It is thought that females recognize their young mainly by size, so pups of similar size to a female's own pups may have greater milk stealing success. Females also recognize their young by sound and scent cues. Occasionally, orphaned pups may be "adopted" by another female and allowed to suckle.
However, females usually aggressively reject interloping pups by lunging, chasing, biting and shaking, or throwing them away from her. Some pups make frequent attempts to steal milk and many have tattered and damaged ears from these fierce rejections.
Nursing bouts last for about half an hour and adult visits to the den usually last about an hour. Pups are usually nursed for about 75 to 78 days, which is unusually long compared to other rodents. Like many ungulates, Dolichotis patagonum exhibits the "hider" strategy through the first part of their lives, staying close to the burrow and hiding at the signal from an adult sentry.
As pups mature, they go through a "follower" phase where they trail behind their parents on foraging expeditions farther away from the burrow. Most young disperse at the time of weaning, however some stay with their parents until the next breeding season.
Though members of this species spend most of the year associating strictly as male-female pairs, when pups are born Dolichotis patagonum gathers in large groups around large warren "settlements" and raise young in communal creches.
Each communal den has on average 4. Since males aggressively guard their mates, only one pair at a time is present at the den. Males contribute very little in terms of direct parental care. They rarely interact with small pups, and interactions with large pups is limited to sitting or foraging nearby.
However, males spend the majority of their time watching for predators, which significantly lowers predation risk faced by his offspring and mate. Taber and Macdonald, a ; Taber and Macdonald, b. Little information could be found on the lifespan of wild or captive mara. Patagonian maras are diurnal, cursorial rodents.
For most of the year, they travel in male-female bonded pairs, and very rarely are there more than three maras spotted together at one time. Male-female pairs travel during the day, spending more time grazing in rich patches than sparse ones. Patagonian maras form large groups called settlements, which consists of a collection of dens or warrens.
Some warrens are small and widely spaced and used by just a single pair, while some large dens can be shared by up to 29 pairs. Local population densities may rise dramatically during this time, and groups of up to 70 maras have been observed. Females spend much more time with offspring than males, and males spend much more time watching for predators than females.
Due to the large physiological investment that females make in reproduction, females spend more time feeding than males during this time as well. Males fiercely defend their mates. As a result, typically only one pair at a time can occupy the den. Breeding pairs "take turns" visiting the den for approximately one hour at a time to nurse their young. Taber and Macdonald, a.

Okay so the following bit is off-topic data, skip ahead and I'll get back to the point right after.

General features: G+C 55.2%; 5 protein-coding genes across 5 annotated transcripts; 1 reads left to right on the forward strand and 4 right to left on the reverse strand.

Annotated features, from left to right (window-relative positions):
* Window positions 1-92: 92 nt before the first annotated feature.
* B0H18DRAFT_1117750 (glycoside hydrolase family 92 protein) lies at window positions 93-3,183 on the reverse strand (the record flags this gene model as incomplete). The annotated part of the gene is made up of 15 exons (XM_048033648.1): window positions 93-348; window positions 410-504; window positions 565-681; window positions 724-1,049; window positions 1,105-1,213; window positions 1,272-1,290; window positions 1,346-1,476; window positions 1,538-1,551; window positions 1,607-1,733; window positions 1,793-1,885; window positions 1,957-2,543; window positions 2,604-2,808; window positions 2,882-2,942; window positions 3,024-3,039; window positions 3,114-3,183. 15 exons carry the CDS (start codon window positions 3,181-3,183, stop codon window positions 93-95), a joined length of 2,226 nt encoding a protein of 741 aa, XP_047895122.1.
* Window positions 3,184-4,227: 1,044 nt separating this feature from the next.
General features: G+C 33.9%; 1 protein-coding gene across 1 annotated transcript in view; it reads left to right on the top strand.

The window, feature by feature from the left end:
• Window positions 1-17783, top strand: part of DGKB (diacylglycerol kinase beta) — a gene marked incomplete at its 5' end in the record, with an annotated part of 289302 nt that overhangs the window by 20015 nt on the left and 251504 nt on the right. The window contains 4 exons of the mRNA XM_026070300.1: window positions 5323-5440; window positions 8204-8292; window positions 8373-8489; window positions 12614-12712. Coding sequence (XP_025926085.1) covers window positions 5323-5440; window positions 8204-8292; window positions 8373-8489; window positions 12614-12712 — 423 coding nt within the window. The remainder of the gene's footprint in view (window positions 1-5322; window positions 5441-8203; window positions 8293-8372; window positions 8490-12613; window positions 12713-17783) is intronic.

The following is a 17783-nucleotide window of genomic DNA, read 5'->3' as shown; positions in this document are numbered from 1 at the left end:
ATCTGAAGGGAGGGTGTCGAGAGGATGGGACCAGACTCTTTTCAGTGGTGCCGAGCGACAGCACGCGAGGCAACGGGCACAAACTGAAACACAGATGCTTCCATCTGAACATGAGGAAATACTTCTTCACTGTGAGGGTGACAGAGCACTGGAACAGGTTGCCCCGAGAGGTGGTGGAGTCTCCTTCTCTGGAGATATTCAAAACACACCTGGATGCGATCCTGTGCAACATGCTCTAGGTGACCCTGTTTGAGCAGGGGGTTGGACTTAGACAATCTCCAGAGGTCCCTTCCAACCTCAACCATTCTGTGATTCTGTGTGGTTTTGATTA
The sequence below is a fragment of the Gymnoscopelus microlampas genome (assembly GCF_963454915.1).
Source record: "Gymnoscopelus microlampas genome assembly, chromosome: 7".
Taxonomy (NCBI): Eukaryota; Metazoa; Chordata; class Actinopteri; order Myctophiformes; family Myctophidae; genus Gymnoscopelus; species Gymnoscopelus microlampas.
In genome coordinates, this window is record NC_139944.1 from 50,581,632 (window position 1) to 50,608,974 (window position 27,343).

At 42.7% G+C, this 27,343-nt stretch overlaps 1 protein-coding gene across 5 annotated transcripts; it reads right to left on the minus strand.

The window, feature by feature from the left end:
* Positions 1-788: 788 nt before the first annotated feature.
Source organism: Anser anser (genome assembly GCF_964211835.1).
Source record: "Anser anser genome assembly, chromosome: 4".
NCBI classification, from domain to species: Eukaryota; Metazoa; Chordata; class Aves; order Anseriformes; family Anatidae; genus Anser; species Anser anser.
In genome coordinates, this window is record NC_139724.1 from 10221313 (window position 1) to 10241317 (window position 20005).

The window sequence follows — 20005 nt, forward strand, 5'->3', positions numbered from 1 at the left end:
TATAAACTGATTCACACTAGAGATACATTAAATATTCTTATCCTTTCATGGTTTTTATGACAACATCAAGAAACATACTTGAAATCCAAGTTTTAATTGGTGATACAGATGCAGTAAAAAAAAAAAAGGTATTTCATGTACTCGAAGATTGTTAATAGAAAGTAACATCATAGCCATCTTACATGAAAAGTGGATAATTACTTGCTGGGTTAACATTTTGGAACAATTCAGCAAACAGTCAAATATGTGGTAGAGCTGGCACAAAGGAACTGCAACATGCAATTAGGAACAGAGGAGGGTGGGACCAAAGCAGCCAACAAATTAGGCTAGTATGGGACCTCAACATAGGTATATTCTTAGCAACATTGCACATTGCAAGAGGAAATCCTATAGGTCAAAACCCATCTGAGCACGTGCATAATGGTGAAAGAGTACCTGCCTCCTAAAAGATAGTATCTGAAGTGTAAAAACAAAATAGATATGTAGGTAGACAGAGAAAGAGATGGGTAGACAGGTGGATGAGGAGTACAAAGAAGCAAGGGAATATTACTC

The home range of Patagonian maras drifts continuously, most likely as a result of the patchily distributed and widely spaced food resources present in the region. They eat only the very tips of grass blades, so food resources are exhausted very quickly. Once a resource patch has been exhausted, it takes up to four months to be completely renewed. A single, static territory large enough to support a pair of maras for a year would likely be too large for a pair of maras to defend against inter- and intraspecific competitors.
Furthermore, communal denning would be nearly impossible, as it is unlikely that ranges of sufficient size would overlap around a communal warren. Therefore, small, drifting ranges are favorable, allowing Patagonian maras to be near the communal warren during pupping season while also freeing it from the demanding task of defending large territories. Their home ranges are between Dolichotis patagonum prefers open habitats. Similar to ungulates, D. Also similar to some ungulates, Patagonian maras exhibit stotting behavior, which is characterized by a bounding gait that advertises strength and speed and discourages a long and costly chase by the predator.
Like many rodents, Dolichotis patagonum has a pair of anal scent glands. Males are frequently observed anal dragging, which results in a unique looking scent mark. Anal gland secretions play a major role in the mobile territory that males form around their mate.
It is not know whether D. The range of Dolichotis patagonum encompasses a variety of habitats from desert to shrubland steppe. A strict herbivore, D. Despite the fact that most plant biomass in the region consists of forbs and shrubs, D. Most grasses consumed are in the genus Pappophorum. In total, D. This may help offset the unpredictability of rainfall throughout the range of D. Sombra and Mangione, Near the central part of its range, evidence suggests that the grass genera Poa and Panicum make up the bulk of Dolichotis patagonum 's diet, followed by Stipa and Bromus.
Open-shrubland inhabitants also forage on Doli chotis patagonum and grassland inhabitants consume Lycium. Dolichotis patagonum in sandy grasslands and lithosol shrublands prefer Prosopis. These habitat specific differences display the dietary flexibility of this herbivore.
During droughts, Dolichotis patagonum adjusts its diet to include more moisture-rich plants. Puig, et al.